Submitted by Divya Bhargava
As vaccination rates increase worldwide, overseas travel is now an option for vaccinated passengers with a negative COVID-19 test result. The pandemic prevented many families from visiting each other and connecting, it’s understandable why some students at SPA decided to travel for Thanksgiving or plan on doing so during Winter Break.
For senior Divya Bhargava, visiting Delhi last month was an important moment of connection for both herself and her parents. While over the course of the pandemic, she has had the opportunity to spend a lot of quality time with her immediate family, she understands that her mother and father did not have the same privilege of spending in-person time with their own parents. With her Thanksgiving trip marking the first time she has been united with her parents, grandparents, and younger brother all at once since the pandemic began, she understood how meaningful the visit would be, and made sure not to take any moments for granted.
Even the most simple activities, such as having tea together every morning or playing cards, were especially enjoyable when they were together. “We mostly just spent time at my grandparents’ house, because we were staying with them, and we just went to spend time with them,” Bhargava said.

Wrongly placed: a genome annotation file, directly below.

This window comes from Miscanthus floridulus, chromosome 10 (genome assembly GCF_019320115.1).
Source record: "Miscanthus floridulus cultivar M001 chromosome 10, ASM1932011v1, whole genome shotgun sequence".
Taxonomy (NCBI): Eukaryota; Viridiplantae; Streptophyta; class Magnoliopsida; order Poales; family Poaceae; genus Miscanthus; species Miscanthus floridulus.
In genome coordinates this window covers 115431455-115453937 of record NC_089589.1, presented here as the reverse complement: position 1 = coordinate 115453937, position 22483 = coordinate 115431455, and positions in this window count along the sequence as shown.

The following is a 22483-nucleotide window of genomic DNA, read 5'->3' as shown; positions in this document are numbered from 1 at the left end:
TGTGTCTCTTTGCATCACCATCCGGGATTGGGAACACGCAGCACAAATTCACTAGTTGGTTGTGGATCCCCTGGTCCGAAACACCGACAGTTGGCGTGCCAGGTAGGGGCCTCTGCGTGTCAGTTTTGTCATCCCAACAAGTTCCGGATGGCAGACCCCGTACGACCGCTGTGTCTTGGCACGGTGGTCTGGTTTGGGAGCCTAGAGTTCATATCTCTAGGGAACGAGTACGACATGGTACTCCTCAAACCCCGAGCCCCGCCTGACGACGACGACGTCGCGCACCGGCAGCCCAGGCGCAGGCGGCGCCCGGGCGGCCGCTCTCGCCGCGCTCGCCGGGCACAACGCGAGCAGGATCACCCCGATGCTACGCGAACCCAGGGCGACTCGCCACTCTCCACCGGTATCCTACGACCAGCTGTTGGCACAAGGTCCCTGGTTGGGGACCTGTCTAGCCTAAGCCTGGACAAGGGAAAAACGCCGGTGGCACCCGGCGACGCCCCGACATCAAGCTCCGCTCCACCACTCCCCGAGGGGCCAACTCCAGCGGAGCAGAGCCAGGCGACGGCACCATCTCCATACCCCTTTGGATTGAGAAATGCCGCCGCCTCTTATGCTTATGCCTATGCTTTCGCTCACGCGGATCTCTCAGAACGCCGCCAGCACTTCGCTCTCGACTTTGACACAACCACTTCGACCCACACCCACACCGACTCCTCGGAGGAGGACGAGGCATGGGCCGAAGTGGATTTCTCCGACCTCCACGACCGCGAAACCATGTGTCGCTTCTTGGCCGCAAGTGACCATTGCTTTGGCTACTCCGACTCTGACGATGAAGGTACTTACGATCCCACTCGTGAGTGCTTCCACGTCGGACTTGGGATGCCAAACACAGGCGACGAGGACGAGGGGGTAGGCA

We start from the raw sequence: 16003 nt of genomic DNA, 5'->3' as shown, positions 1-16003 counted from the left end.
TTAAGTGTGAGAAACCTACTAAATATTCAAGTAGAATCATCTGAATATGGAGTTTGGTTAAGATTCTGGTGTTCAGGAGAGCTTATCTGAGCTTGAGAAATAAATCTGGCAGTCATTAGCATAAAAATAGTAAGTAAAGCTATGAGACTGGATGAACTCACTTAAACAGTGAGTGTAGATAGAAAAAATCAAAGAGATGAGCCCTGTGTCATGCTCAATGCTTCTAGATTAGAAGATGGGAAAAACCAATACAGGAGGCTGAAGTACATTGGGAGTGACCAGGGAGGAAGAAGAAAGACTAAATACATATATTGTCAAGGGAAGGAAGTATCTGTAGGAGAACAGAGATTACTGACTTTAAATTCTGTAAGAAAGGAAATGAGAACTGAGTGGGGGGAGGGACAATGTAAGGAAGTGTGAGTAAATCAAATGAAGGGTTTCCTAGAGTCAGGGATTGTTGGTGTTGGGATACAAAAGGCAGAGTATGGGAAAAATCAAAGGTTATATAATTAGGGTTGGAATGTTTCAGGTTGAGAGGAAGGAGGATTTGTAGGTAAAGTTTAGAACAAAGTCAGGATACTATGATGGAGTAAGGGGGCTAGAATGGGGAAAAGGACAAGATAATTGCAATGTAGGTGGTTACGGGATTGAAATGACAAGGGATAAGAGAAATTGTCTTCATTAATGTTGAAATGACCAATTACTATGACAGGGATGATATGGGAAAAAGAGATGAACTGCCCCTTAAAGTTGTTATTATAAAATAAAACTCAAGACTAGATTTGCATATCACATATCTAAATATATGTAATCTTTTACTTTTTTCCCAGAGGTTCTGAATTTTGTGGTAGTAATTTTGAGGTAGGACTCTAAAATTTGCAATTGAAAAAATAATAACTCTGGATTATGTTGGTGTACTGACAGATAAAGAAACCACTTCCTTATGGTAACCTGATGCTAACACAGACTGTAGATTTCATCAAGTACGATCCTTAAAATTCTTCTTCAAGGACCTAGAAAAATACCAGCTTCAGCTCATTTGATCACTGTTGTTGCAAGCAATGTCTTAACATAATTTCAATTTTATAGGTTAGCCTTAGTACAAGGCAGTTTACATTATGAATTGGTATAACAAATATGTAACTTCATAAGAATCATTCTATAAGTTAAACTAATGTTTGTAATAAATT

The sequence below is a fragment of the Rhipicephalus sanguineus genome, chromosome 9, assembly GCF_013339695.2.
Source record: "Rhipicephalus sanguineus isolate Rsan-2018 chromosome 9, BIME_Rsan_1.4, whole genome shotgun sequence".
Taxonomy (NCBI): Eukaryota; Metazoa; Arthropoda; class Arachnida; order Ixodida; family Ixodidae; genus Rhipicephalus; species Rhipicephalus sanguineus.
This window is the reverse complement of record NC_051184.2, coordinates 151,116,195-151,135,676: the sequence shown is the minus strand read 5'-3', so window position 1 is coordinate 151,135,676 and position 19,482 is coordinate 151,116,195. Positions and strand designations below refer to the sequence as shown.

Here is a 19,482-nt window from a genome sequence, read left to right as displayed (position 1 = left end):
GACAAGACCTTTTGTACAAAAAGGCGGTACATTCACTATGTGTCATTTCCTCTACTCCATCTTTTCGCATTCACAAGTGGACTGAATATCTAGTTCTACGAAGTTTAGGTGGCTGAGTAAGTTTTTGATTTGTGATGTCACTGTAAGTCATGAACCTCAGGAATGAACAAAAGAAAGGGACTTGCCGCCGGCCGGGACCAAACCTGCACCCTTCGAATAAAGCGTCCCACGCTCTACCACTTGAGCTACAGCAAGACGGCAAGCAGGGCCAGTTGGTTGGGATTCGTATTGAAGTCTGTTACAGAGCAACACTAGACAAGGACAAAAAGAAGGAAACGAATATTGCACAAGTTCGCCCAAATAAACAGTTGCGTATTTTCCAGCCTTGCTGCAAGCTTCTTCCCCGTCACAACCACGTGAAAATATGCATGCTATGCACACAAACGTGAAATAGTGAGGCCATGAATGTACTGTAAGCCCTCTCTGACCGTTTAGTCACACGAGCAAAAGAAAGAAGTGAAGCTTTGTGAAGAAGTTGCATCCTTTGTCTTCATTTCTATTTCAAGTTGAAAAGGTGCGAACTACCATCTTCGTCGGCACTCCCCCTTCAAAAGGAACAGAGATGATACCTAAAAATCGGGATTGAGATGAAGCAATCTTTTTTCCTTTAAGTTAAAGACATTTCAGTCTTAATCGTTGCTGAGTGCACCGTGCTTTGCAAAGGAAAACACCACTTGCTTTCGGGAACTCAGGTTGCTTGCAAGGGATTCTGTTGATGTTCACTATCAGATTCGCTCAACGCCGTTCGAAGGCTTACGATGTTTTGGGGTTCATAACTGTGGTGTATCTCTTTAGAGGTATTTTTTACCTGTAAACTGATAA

In addition to using the week-long break for a long-awaited reunion, Bhargava also took advantage of the opportunity to explore other parts of India. She traveled to Amritsar for a day, a popular tourist location known for religious monuments like Sri Harmandir Sahib, also known as the Golden Temple.
Richardson’s oldest sister, Sadie, is a junior in college majoring in Spanish at the University of Notre Dame whose semester abroad began in August this year. For his first trip by plane since COVID-19 and travel restrictions began, he was able to visit Sadie and also see Madrid and Toledo for the first time. Although he enjoyed the time spent with his sister, the tourism and exploration the trip entailed were also highlights of the trip.
“Because we’ve never been to Spain before, it was mostly about seeing what’s there, but obviously it was to catch up with her,” Richardson said.
However, it was not only Richardson who benefited from the connection with his sister. The family was immensely proud of his sister’s growth, her ability to easily use a second language in real-life situations and navigate through an entirely different culture impressed them all.
Even with just one week in person, the opportunity to see family from across the world despite the havoc from the COVID-19 pandemic is a great privilege that these students have had the pleasure of enjoying. Though online forms of connection are powerful and should not be ignored, the simple act of being next to someone will never fade.